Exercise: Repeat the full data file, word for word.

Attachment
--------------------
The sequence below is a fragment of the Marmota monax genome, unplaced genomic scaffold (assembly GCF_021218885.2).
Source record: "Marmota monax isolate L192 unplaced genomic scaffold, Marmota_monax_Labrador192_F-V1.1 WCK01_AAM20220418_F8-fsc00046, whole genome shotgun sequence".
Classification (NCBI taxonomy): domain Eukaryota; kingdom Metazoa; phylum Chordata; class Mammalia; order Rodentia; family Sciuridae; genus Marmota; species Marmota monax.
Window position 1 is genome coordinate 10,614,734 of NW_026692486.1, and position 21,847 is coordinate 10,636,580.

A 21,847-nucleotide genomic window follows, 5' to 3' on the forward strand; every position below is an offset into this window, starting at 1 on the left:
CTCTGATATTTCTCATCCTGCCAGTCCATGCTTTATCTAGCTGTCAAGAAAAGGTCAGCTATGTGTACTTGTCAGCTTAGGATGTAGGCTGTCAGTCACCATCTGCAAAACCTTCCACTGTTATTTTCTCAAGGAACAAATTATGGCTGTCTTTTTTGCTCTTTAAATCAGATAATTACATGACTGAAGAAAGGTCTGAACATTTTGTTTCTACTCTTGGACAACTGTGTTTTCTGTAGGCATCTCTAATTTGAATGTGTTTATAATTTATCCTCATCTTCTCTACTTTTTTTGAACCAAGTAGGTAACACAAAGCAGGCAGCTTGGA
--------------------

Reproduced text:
The sequence below is a fragment of the Marmota monax genome, unplaced genomic scaffold (assembly GCF_021218885.2).
Source record: "Marmota monax isolate L192 unplaced genomic scaffold, Marmota_monax_Labrador192_F-V1.1 WCK01_AAM20220418_F8-fsc00046, whole genome shotgun sequence".
Classification (NCBI taxonomy): domain Eukaryota; kingdom Metazoa; phylum Chordata; class Mammalia; order Rodentia; family Sciuridae; genus Marmota; species Marmota monax.
Window position 1 is genome coordinate 10,614,734 of NW_026692486.1, and position 21,847 is coordinate 10,636,580.

A 21,847-nucleotide genomic window follows, 5' to 3' on the forward strand; every position below is an offset into this window, starting at 1 on the left:
CTCTGATATTTCTCATCCTGCCAGTCCATGCTTTATCTAGCTGTCAAGAAAAGGTCAGCTATGTGTACTTGTCAGCTTAGGATGTAGGCTGTCAGTCACCATCTGCAAAACCTTCCACTGTTATTTTCTCAAGGAACAAATTATGGCTGTCTTTTTTGCTCTTTAAATCAGATAATTACATGACTGAAGAAAGGTCTGAACATTTTGTTTCTACTCTTGGACAACTGTGTTTTCTGTAGGCATCTCTAATTTGAATGTGTTTATAATTTATCCTCATCTTCTCTACTTTTTTTGAACCAAGTAGGTAACACAAAGCAGGCAGCTTGGA